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13 July 2011
In Omak Maritime Ltd v Mamola Challenger Shipping Co  EWHC 2026, the charterers argued that a London Maritime Arbitrators Association tribunal had erred as a matter of law in awarding damages to the shipowners despite the fact that they had suffered no loss, and so had ignored a fundamental principle in English law that damages are intended to be compensatory.
The owners of the Mamola Challenger chartered the vessel for five years. The charterers in turn entered into a charter arrangement with sub-charterers. This arrangement was put in place to enable the venture to comply with domestic Nigerian regulations and to obtain the necessary governmental authorisation. In the event, such authorisation was refused and the charterers then unlawfully terminated the charter with the owners.
Prior to termination, the owners had modified the vessel and incurred expenses relating to the installation of a crane. The market rate for the vessel was more than the charter rate at the date of termination. Over the five-year term for which the charterparty would have run, the owners concluded a number of short-term fixtures and earned more from these fixtures than they would have earned under the charterparty. The excess was greater than the amount of wasted expenditures in installing an additional crane.
This notwithstanding, the owners sought to recover from the charterers the costs of installing the additional crane. The charterers declined to reimburse the expenses incurred and the matter was referred to arbitration. The tribunal held that the owners were entitled to recover their wasted expenses, which it was held had no residual benefit to the owners, and awarded them the sum of $86,534.
The charterers appealed on the grounds that the owners had suffered no loss by reason of the charterers' breach. They further argued that to award the owners any sum in damages would breach the long-upheld principle in English law that damages are designed to be compensatory and not to put the innocent party in a better position than it would have been in had the contract been performed.
The judge, Justice Teare, allowed the appeal and set aside the award. Furthermore, he undertook an interesting review of the distinction between reliance and expectation losses, and addressed the question as to whether both types of loss are governed by the same compensatory principle of damages.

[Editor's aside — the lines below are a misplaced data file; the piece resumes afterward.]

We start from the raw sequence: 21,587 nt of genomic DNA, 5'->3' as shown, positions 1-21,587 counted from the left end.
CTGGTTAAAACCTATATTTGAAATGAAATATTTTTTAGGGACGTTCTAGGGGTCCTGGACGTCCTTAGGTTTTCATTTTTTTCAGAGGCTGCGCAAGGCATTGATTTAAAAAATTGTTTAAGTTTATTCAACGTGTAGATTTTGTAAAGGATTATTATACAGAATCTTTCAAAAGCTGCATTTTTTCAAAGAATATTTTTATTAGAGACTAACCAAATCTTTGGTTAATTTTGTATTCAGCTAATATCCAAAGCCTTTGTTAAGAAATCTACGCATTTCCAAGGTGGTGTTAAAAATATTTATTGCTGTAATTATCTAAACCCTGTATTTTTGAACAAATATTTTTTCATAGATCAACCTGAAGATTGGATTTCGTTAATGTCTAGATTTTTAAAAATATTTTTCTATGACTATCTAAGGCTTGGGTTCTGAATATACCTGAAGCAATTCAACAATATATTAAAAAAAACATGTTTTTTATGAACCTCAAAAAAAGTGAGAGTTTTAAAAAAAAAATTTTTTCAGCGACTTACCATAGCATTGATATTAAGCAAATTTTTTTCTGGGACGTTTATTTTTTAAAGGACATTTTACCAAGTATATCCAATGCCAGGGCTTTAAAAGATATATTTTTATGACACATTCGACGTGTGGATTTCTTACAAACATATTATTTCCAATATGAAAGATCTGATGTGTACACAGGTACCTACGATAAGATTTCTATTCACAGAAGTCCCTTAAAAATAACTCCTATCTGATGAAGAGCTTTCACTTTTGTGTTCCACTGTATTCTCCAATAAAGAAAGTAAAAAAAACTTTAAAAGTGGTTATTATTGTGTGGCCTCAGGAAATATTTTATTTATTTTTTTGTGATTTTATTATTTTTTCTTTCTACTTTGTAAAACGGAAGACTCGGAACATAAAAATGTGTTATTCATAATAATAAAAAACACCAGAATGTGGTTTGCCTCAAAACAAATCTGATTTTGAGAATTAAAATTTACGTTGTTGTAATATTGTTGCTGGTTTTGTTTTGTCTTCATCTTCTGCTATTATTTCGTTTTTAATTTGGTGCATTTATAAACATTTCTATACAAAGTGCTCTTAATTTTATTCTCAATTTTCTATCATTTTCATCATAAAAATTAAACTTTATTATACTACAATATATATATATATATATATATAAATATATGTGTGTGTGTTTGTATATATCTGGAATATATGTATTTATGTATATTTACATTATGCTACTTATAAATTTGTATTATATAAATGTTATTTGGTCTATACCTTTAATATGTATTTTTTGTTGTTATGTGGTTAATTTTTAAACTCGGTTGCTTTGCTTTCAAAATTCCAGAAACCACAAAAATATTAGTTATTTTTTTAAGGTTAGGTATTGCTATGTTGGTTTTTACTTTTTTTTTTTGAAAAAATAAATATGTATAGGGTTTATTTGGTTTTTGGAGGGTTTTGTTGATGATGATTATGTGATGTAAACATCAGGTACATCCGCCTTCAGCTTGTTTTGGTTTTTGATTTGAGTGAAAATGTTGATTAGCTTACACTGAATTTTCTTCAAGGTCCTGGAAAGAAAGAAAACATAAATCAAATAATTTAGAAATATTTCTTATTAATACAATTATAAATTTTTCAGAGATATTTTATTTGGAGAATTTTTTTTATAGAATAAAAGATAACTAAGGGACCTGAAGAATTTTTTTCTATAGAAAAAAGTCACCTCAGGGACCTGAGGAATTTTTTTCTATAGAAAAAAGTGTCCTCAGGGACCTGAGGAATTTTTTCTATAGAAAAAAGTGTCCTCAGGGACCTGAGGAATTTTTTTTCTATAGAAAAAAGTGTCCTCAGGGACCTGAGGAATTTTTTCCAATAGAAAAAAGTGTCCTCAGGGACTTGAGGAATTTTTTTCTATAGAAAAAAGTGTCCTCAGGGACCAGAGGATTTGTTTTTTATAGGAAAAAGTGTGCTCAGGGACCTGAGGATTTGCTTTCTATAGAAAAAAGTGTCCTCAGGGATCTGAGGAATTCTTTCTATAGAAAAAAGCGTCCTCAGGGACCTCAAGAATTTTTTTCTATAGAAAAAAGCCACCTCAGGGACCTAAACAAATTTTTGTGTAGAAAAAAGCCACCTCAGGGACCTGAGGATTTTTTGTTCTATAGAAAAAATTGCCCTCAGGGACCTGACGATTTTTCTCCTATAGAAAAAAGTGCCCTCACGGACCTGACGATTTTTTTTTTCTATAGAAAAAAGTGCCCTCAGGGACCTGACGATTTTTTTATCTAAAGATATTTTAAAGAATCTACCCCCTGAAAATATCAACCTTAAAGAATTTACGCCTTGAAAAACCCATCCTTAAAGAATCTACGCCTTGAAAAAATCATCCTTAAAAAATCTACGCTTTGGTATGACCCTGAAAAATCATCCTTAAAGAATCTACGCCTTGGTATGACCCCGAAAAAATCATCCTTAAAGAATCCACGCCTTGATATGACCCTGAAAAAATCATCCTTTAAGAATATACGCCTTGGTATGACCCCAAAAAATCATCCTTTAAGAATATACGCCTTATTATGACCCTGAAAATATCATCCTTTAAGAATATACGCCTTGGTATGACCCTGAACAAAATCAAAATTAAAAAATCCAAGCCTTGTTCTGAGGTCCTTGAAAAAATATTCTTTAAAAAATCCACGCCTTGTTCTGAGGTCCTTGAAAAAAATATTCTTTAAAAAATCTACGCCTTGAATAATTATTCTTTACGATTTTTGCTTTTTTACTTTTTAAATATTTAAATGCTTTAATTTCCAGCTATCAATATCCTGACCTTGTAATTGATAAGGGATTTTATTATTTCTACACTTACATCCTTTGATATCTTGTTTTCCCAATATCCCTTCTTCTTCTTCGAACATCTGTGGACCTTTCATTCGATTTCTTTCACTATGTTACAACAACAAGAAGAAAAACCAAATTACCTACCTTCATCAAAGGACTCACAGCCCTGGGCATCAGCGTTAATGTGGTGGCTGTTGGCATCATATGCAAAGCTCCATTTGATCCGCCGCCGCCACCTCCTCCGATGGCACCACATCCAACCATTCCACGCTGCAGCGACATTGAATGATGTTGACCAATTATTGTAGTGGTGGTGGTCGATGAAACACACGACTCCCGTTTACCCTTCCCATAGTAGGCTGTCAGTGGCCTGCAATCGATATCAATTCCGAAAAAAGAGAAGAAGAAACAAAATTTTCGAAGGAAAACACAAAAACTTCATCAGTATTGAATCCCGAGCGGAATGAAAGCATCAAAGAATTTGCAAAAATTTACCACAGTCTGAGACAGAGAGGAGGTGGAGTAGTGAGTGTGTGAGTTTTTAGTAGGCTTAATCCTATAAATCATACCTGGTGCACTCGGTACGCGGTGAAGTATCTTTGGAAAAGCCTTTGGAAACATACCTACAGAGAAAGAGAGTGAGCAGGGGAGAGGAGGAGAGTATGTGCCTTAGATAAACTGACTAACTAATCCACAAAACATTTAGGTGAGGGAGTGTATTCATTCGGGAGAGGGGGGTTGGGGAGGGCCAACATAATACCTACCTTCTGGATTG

Expectation losses are also known as the loss of the bargain to the innocent party. Expectation losses can be difficult to quantify, especially where the net profits are low or impossible to prove. In such cases the innocent party might wish to claim that the losses it has suffered due to its reliance that the contract entered into would be performed. Such losses are typically for expenses incurred in preparation of the contract which are then rendered wasted or futile as a result of the breach.
Leading academics advocate that the two types of loss are distinct heads of claim under English law. It is said that damages awarded on a reliance basis are intended to put the innocent party in the position it would have been had no contract been performed; while damages awarded for expectation losses are designed to put the innocent party in the position it would have been in had the contract been performed.
The judge disagreed with this distinction and also disagreed with the view that the two bases of loss are alternatives to be pursued at the discretion of the innocent party. He concluded that reliance losses are simply a species of expectation loss and do not arise on a different judicial basis. As such, the judge held that the compensatory principle of damages applies to both types of loss. Thus, the court must make a comparison between the innocent party's position and what it would have been had the contract been performed. The innocent party is not entitled to recover damages that would place it in a better position than if the contract had been performed.
Since in this case the owners would earn more from the fixtures after termination than they would have earned under the charterparty, and the excess was greater than the amount of wasted expenditures in installing an additional crane, the judge held that the owners were not entitled to any damages for the wasted expenditure.
This decision is important since it seeks to clarify an area of law which has been vexing lawyers, academics and the judiciary - not to mention the commercial world - for some time. Its effect will be felt on a widespread basis and has the benefit of both simplifying and making clear the basis on which losses are to be recovered.
Be it in shipbuilding contracts or in other transactions which are often terminated in times of market volatility, this clarification of the law is likely to be of benefit to both the innocent and the defaulting party. As a consequence, affirmation of this decision by a higher court will doubtless be greeted with some relief.
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